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Bad Karma

Confessions of a Reckless Traveller in South-East Asia

By (author) Tamara Sheward
Genres: Travel writing
Format: Paperback
eBook Type: Microsoft Reader Level 5
Publisher: Summersdale Publishers, Chichester, United Kingdom
Published: 31st May 2005
Dimensions: w 130mm h 197mm d 23mm
Weight: 301g
ISBN-10: 184024058X
ISBN-13: 9781840240580
Barcode No: 9781840240580
In this irreverent traveller's tale, two twenty twenty-something trouble magnets wreak havoc across South-east Asia as they struggle to escape the beaten path. From a bizarre encounter with a Xena-obsessed hotel clerk in Thailand to a stoned flight on a crumbling Russian plane in Laos, Tamara Sheward takes a wayward journey through the underbelly of South-east Asia so often ignored by traditional travel writers. Peppered with swindlers, drunkards and uber-hippies, Bad Karma puts backpacker culture through the wringer.

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Kirkus US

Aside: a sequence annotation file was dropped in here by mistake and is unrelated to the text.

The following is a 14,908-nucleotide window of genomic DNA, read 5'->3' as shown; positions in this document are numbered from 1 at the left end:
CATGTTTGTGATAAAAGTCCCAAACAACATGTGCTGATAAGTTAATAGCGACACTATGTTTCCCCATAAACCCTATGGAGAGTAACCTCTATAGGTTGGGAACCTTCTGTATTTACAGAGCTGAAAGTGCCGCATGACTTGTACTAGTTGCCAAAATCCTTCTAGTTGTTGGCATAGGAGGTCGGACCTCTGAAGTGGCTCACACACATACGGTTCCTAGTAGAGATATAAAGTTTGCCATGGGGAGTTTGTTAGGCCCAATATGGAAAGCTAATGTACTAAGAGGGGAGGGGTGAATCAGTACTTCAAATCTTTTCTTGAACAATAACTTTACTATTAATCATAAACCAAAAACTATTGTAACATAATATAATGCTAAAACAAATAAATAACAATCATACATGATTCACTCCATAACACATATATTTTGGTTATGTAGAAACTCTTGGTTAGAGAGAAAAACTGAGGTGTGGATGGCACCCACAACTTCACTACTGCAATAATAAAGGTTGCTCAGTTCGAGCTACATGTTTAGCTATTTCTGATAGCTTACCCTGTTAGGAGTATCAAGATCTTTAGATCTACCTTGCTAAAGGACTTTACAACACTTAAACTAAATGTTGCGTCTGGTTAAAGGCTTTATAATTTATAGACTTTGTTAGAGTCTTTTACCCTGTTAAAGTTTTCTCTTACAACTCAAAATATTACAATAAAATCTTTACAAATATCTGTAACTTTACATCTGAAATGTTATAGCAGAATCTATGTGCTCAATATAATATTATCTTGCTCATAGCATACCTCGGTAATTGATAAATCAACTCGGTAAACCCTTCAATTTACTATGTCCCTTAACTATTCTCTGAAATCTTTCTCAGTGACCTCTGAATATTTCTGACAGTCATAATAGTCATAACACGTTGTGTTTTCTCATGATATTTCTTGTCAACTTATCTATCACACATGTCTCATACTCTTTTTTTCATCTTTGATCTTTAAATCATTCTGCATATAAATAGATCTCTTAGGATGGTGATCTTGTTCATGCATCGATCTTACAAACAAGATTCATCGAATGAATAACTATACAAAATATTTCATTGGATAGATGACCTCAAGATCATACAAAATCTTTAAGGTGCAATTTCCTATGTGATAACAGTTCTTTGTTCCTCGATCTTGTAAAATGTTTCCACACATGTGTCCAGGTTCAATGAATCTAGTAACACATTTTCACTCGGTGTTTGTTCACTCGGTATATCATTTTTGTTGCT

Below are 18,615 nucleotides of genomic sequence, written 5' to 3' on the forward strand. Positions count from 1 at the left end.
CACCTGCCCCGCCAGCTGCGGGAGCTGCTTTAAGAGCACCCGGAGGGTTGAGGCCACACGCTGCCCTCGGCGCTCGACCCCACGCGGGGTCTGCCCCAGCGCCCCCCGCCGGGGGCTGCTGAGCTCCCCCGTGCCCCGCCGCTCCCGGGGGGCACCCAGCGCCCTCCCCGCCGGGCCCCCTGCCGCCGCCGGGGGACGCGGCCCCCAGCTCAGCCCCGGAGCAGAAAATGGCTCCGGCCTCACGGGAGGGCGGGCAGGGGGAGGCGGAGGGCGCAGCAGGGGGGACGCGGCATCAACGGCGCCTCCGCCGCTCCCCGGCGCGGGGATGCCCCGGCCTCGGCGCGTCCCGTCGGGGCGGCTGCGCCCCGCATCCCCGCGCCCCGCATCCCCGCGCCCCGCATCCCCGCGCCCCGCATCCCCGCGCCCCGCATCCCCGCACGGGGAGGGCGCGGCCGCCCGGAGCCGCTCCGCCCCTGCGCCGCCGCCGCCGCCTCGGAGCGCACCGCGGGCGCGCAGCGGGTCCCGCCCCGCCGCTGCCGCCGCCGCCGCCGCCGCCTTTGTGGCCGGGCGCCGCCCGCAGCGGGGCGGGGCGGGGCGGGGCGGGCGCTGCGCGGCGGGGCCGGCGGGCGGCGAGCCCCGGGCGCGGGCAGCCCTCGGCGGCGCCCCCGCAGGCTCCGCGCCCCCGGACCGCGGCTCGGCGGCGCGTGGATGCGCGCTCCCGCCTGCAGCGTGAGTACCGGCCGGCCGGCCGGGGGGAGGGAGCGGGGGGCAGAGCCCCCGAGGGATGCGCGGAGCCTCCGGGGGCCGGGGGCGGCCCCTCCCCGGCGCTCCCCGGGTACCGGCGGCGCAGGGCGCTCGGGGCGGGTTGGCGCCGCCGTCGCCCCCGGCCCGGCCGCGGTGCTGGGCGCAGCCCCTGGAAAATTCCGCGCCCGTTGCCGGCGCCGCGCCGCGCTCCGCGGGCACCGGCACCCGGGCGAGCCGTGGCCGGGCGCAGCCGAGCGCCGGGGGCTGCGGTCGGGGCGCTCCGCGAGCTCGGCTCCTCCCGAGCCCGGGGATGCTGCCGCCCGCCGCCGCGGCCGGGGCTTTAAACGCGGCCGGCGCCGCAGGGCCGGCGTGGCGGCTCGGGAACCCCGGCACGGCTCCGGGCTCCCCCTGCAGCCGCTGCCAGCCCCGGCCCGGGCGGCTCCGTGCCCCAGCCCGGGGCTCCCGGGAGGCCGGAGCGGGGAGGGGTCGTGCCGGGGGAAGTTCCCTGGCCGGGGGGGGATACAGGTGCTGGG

The author's recollections of an off-the-beaten-path vacation of sleazy situations. Australian native Sheward originally believed "Khmer Rouge was an oddly named cosmetic, Pol Pot simply the chorus in a Dead Kennedys song." She and best friend El picked their destination after meeting a stranger who advised that mainland Southeast Asia was the final frontier not overrun by foreigners. So the pals tramped across Thailand, Laos, Vietnam and Cambodia, leaving in their wake a trail of empty beer bottles, cigarette butts and maligned waitresses and Fanta vendors. Sheward spends 300-plus pages making fun of every English-speaking traveler they came across. She also depicts locals in the service and tourism industries as wildly unprofessional - though not all of them, mercifully, in quite as unflattering light as the obese female innkeeper in rural Thailand who allegedly refused the women a room after the author rebuffed her sexual advances. The friends avoided being wrongly arrested and serving time in a Bangkok prison a la Bridget Jones, but comparisons to chick lit are inevitable. Not that this book reads like a novel, but Sheward's version of events has clearly been exaggerated. Slogging through this farrago of absurdities is like watching a documentary projected onto a fun-house mirror. Truth seems secondary to Sheward's primary goal of entertaining readers. They're more likely to be put off by the sense of entitlement displayed when El spews vitriolic demands at a Pizza Hut server while her buddy laughs madly. First-time author Sheward writes energetic prose and displays a keen appreciation for inane details, but her fluffy book is basically a parade of politically incorrect anecdotes.Hilarious in flashes, but more often sloppy, off-putting and boring. (Kirkus Reviews)